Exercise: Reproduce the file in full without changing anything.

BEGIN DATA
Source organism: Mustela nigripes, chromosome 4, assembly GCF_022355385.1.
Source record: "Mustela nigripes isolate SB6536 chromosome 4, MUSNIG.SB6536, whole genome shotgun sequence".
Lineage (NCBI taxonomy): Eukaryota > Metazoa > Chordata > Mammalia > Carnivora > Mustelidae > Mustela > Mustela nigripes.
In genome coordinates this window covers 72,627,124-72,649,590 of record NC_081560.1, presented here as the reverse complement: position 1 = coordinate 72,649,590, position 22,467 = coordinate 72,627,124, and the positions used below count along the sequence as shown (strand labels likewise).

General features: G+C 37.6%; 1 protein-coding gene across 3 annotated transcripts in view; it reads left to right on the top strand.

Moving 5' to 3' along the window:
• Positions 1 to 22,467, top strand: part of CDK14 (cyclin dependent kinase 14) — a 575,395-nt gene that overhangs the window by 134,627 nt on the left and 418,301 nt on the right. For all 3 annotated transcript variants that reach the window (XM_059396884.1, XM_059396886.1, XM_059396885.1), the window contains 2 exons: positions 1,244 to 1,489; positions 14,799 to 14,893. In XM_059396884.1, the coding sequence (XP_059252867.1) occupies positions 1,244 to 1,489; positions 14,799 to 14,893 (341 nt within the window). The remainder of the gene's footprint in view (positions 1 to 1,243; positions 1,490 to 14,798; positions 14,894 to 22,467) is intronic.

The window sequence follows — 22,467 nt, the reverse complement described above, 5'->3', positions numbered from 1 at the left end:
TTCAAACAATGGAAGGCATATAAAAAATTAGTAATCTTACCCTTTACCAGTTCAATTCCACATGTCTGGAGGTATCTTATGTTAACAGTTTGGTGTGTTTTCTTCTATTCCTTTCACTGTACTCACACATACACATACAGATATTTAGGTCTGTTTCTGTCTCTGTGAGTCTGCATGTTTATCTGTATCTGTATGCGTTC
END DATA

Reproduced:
Source organism: Mustela nigripes, chromosome 4, assembly GCF_022355385.1.
Source record: "Mustela nigripes isolate SB6536 chromosome 4, MUSNIG.SB6536, whole genome shotgun sequence".
Lineage (NCBI taxonomy): Eukaryota > Metazoa > Chordata > Mammalia > Carnivora > Mustelidae > Mustela > Mustela nigripes.
In genome coordinates this window covers 72,627,124-72,649,590 of record NC_081560.1, presented here as the reverse complement: position 1 = coordinate 72,649,590, position 22,467 = coordinate 72,627,124, and the positions used below count along the sequence as shown (strand labels likewise).

General features: G+C 37.6%; 1 protein-coding gene across 3 annotated transcripts in view; it reads left to right on the top strand.

Moving 5' to 3' along the window:
• Positions 1 to 22,467, top strand: part of CDK14 (cyclin dependent kinase 14) — a 575,395-nt gene that overhangs the window by 134,627 nt on the left and 418,301 nt on the right. For all 3 annotated transcript variants that reach the window (XM_059396884.1, XM_059396886.1, XM_059396885.1), the window contains 2 exons: positions 1,244 to 1,489; positions 14,799 to 14,893. In XM_059396884.1, the coding sequence (XP_059252867.1) occupies positions 1,244 to 1,489; positions 14,799 to 14,893 (341 nt within the window). The remainder of the gene's footprint in view (positions 1 to 1,243; positions 1,490 to 14,798; positions 14,894 to 22,467) is intronic.

The window sequence follows — 22,467 nt, the reverse complement described above, 5'->3', positions numbered from 1 at the left end:
TTCAAACAATGGAAGGCATATAAAAAATTAGTAATCTTACCCTTTACCAGTTCAATTCCACATGTCTGGAGGTATCTTATGTTAACAGTTTGGTGTGTTTTCTTCTATTCCTTTCACTGTACTCACACATACACATACAGATATTTAGGTCTGTTTCTGTCTCTGTGAGTCTGCATGTTTATCTGTATCTGTATGCGTTC